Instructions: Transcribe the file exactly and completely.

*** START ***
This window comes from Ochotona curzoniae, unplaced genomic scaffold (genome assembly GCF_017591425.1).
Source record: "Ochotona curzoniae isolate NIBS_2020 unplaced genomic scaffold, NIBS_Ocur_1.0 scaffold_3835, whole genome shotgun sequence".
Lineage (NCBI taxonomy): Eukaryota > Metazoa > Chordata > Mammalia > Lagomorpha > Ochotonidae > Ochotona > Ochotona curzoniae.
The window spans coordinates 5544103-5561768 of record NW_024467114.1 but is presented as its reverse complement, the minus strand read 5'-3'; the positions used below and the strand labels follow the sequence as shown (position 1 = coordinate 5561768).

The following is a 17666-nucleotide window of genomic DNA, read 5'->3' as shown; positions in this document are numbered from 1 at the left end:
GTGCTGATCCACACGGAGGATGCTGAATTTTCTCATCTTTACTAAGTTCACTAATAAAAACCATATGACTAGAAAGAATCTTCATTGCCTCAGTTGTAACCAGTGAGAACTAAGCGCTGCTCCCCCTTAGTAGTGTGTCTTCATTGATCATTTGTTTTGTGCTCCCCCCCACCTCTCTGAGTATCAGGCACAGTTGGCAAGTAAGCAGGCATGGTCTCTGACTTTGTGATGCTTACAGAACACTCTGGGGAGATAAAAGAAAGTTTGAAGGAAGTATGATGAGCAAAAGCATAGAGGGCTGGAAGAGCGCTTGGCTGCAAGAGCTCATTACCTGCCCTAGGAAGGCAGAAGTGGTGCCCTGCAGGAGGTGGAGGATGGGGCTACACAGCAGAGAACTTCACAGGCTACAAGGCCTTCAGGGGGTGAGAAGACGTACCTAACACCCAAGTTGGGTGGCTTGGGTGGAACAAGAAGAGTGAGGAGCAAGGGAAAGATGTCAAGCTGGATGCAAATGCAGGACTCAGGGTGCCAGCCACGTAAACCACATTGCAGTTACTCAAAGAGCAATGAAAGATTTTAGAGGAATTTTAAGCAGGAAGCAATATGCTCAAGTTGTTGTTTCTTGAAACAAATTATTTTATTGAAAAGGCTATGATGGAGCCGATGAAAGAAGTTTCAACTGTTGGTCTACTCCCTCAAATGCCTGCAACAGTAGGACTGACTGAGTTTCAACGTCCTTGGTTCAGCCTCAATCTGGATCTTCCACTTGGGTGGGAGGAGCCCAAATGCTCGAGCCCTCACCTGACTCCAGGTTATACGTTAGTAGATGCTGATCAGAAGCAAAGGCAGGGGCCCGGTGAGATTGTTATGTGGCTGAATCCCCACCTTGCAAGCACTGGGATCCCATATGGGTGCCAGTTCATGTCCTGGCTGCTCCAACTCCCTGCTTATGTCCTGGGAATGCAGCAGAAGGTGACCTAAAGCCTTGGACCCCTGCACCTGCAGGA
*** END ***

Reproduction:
This window comes from Ochotona curzoniae, unplaced genomic scaffold (genome assembly GCF_017591425.1).
Source record: "Ochotona curzoniae isolate NIBS_2020 unplaced genomic scaffold, NIBS_Ocur_1.0 scaffold_3835, whole genome shotgun sequence".
Lineage (NCBI taxonomy): Eukaryota > Metazoa > Chordata > Mammalia > Lagomorpha > Ochotonidae > Ochotona > Ochotona curzoniae.
The window spans coordinates 5544103-5561768 of record NW_024467114.1 but is presented as its reverse complement, the minus strand read 5'-3'; the positions used below and the strand labels follow the sequence as shown (position 1 = coordinate 5561768).

The following is a 17666-nucleotide window of genomic DNA, read 5'->3' as shown; positions in this document are numbered from 1 at the left end:
GTGCTGATCCACACGGAGGATGCTGAATTTTCTCATCTTTACTAAGTTCACTAATAAAAACCATATGACTAGAAAGAATCTTCATTGCCTCAGTTGTAACCAGTGAGAACTAAGCGCTGCTCCCCCTTAGTAGTGTGTCTTCATTGATCATTTGTTTTGTGCTCCCCCCCACCTCTCTGAGTATCAGGCACAGTTGGCAAGTAAGCAGGCATGGTCTCTGACTTTGTGATGCTTACAGAACACTCTGGGGAGATAAAAGAAAGTTTGAAGGAAGTATGATGAGCAAAAGCATAGAGGGCTGGAAGAGCGCTTGGCTGCAAGAGCTCATTACCTGCCCTAGGAAGGCAGAAGTGGTGCCCTGCAGGAGGTGGAGGATGGGGCTACACAGCAGAGAACTTCACAGGCTACAAGGCCTTCAGGGGGTGAGAAGACGTACCTAACACCCAAGTTGGGTGGCTTGGGTGGAACAAGAAGAGTGAGGAGCAAGGGAAAGATGTCAAGCTGGATGCAAATGCAGGACTCAGGGTGCCAGCCACGTAAACCACATTGCAGTTACTCAAAGAGCAATGAAAGATTTTAGAGGAATTTTAAGCAGGAAGCAATATGCTCAAGTTGTTGTTTCTTGAAACAAATTATTTTATTGAAAAGGCTATGATGGAGCCGATGAAAGAAGTTTCAACTGTTGGTCTACTCCCTCAAATGCCTGCAACAGTAGGACTGACTGAGTTTCAACGTCCTTGGTTCAGCCTCAATCTGGATCTTCCACTTGGGTGGGAGGAGCCCAAATGCTCGAGCCCTCACCTGACTCCAGGTTATACGTTAGTAGATGCTGATCAGAAGCAAAGGCAGGGGCCCGGTGAGATTGTTATGTGGCTGAATCCCCACCTTGCAAGCACTGGGATCCCATATGGGTGCCAGTTCATGTCCTGGCTGCTCCAACTCCCTGCTTATGTCCTGGGAATGCAGCAGAAGGTGACCTAAAGCCTTGGACCCCTGCACCTGCAGGA